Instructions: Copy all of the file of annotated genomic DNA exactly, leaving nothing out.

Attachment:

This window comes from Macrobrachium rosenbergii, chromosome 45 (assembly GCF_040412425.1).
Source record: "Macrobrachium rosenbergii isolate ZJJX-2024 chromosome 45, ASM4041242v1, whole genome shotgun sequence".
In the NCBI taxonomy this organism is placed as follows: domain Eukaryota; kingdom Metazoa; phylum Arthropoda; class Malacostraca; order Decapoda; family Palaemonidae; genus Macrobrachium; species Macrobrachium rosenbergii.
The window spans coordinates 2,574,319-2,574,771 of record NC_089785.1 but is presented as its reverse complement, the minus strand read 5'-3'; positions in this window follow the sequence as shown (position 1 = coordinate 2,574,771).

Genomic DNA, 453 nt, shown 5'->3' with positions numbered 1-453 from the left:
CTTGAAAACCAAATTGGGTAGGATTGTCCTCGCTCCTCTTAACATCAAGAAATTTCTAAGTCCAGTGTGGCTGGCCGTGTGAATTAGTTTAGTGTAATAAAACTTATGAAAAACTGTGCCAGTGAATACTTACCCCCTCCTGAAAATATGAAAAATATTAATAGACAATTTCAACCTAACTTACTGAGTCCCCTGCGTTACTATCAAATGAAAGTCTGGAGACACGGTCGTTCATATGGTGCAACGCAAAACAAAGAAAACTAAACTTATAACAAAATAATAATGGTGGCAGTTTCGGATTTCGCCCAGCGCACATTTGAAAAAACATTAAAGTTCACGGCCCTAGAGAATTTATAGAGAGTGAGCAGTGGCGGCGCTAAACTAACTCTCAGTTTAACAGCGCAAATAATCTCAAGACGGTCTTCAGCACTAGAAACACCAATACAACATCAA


This window comes from Macrobrachium rosenbergii, chromosome 45 (assembly GCF_040412425.1).
Source record: "Macrobrachium rosenbergii isolate ZJJX-2024 chromosome 45, ASM4041242v1, whole genome shotgun sequence".
In the NCBI taxonomy this organism is placed as follows: domain Eukaryota; kingdom Metazoa; phylum Arthropoda; class Malacostraca; order Decapoda; family Palaemonidae; genus Macrobrachium; species Macrobrachium rosenbergii.
The window spans coordinates 2,574,319-2,574,771 of record NC_089785.1 but is presented as its reverse complement, the minus strand read 5'-3'; positions in this window follow the sequence as shown (position 1 = coordinate 2,574,771).

Genomic DNA, 453 nt, shown 5'->3' with positions numbered 1-453 from the left:
CTTGAAAACCAAATTGGGTAGGATTGTCCTCGCTCCTCTTAACATCAAGAAATTTCTAAGTCCAGTGTGGCTGGCCGTGTGAATTAGTTTAGTGTAATAAAACTTATGAAAAACTGTGCCAGTGAATACTTACCCCCTCCTGAAAATATGAAAAATATTAATAGACAATTTCAACCTAACTTACTGAGTCCCCTGCGTTACTATCAAATGAAAGTCTGGAGACACGGTCGTTCATATGGTGCAACGCAAAACAAAGAAAACTAAACTTATAACAAAATAATAATGGTGGCAGTTTCGGATTTCGCCCAGCGCACATTTGAAAAAACATTAAAGTTCACGGCCCTAGAGAATTTATAGAGAGTGAGCAGTGGCGGCGCTAAACTAACTCTCAGTTTAACAGCGCAAATAATCTCAAGACGGTCTTCAGCACTAGAAACACCAATACAACATCAA